I hid this belief very well. It operated on a very deep level, and I didn’t feel it all the time. But it was always there. Sometimes this rather pessimistic outlook permeated my entire existence, and it would manifest itself as severe depression. Sometimes it was just below the surface, and it felt like low grade depression and moderate anxiety. And sometimes, it just sat inside of me and stank, coloring every experience, even the joyous ones, with little dabs of dull achy grey.
            With this perspective, it was impossible for me to receive help because I didn’t believe help was possible. But I knew I could help people, because I did. And I enjoyed it. But when it came to me, I was “different”. My problems were too complicated, or not “normal”, or I believed that I was just simply so fucked up that my problems were equally as fucked up, and therefore unsolvable. I didn’t see a way out. Of anything.
            My only out was to keep running emotionally so that I couldn’t catch myself. Like chasing one’s tail, pretty soon it doesn’t matter if you ever catch it or not. You become so invested in chasing your own tail that you forget what you’re doing and keep doing it because it’s all you know. Your life doesn’t become chasing your tail so much as chasing your tail becomes your life. The action of chasing it is what you live for, unconsciously of course, like an addict who’s addicted but doesn’t know it.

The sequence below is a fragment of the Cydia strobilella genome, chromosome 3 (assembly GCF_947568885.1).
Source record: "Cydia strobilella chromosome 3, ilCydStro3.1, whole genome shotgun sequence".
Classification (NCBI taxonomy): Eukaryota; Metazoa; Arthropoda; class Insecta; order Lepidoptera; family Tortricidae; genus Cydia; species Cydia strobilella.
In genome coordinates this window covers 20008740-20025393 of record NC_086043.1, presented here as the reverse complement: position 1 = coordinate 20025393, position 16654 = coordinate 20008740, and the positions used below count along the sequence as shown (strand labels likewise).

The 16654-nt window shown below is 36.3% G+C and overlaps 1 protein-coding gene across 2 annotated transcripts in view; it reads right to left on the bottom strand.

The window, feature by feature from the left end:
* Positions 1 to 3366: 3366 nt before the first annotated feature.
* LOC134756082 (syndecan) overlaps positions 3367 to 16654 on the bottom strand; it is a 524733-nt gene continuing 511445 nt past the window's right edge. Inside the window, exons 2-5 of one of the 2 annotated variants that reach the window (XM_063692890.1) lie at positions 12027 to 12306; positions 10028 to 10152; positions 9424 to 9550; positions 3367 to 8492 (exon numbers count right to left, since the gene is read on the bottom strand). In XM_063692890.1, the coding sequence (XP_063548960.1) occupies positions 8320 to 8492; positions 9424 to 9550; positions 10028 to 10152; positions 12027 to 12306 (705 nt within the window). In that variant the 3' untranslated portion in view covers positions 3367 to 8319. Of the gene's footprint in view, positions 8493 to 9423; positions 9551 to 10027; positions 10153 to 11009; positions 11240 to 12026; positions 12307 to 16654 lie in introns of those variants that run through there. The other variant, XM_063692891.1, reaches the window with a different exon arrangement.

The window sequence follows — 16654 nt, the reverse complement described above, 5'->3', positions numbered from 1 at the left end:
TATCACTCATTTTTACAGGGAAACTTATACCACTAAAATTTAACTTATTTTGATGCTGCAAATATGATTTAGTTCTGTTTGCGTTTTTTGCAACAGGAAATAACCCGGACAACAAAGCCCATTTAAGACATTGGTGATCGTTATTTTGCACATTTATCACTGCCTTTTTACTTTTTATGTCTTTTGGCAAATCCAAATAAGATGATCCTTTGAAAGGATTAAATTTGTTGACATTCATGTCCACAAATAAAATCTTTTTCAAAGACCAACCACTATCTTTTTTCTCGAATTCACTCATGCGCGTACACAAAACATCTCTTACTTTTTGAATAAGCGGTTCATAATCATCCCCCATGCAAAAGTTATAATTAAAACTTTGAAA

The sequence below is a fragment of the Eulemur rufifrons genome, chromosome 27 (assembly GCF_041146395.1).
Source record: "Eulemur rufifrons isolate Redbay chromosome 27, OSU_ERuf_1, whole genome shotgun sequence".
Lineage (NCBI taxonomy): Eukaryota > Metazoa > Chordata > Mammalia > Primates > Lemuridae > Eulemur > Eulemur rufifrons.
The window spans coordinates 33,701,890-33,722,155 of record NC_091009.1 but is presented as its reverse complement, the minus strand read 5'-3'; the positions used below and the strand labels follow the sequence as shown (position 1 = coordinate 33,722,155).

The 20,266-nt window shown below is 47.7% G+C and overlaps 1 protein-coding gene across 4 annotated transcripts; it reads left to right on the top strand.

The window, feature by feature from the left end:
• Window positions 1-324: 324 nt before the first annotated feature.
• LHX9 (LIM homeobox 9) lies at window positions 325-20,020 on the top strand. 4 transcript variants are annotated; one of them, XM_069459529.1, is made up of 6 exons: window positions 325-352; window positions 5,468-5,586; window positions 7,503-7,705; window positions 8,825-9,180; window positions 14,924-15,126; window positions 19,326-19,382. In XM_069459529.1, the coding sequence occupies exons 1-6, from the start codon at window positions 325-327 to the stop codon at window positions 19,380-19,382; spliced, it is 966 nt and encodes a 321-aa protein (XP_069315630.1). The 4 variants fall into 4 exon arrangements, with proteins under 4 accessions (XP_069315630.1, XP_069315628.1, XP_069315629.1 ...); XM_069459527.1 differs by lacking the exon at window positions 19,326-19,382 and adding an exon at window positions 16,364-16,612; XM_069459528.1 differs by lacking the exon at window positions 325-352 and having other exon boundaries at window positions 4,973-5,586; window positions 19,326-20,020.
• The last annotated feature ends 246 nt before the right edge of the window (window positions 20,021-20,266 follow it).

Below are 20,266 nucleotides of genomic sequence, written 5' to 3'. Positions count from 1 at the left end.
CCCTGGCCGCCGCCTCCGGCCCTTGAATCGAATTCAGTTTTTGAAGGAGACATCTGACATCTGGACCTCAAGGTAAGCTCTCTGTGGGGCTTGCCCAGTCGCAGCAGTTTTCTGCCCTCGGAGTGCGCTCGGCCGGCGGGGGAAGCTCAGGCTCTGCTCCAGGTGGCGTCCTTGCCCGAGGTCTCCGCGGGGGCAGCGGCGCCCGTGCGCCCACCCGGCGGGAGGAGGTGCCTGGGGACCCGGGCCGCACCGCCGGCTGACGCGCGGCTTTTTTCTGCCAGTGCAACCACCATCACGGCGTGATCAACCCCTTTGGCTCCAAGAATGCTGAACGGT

What helped me start to shift this, years ago, was when I started going to therapy. At least now I was talking about what the hell was going on inside of me. At about the same time, or a little before, I started reading self help books, and whatever I could on psychology, spirituality, and the like. I had been introspective for many years, but now I was taking the next critical steps in the education of self. I was trying to find some answers instead of just asking questions.
            Personal growth workshops, seminars, and group therapy were next. Eventually, I made it to al-anon, which was a huge wake up call. Here were people sharing very difficult stories and internal struggles with others. They were not only sharing, but getting help. Getting relief. Connecting to others in marvelous ways. I wanted more of that. So I kept going.
            What all of this did for me was show me that there was help out there. That difficulties can be shared. And that people can help. It changed my long standing and stubborn belief that problems don’t get solved.
            I re-wrote my own book. I didn’t have to keep everything inside. I could open up and become more part of the emotional human race. I wasn’t in this life all alone if I didn’t want to be. That gave me hope. And strength. And more than I could possibly say.
            I’ve gone from despair to hope. From loneliness to connection. From can’t to can. I’ve been there. On both sides of the proverbial fence. I’ve been on the fence itself. And I’ve been a hundred miles from that fence as well. Let me tell you. It’s better over here.

    ©2009 Clint Piatelli. All Rights (and an open book of Wrongs) Reserved.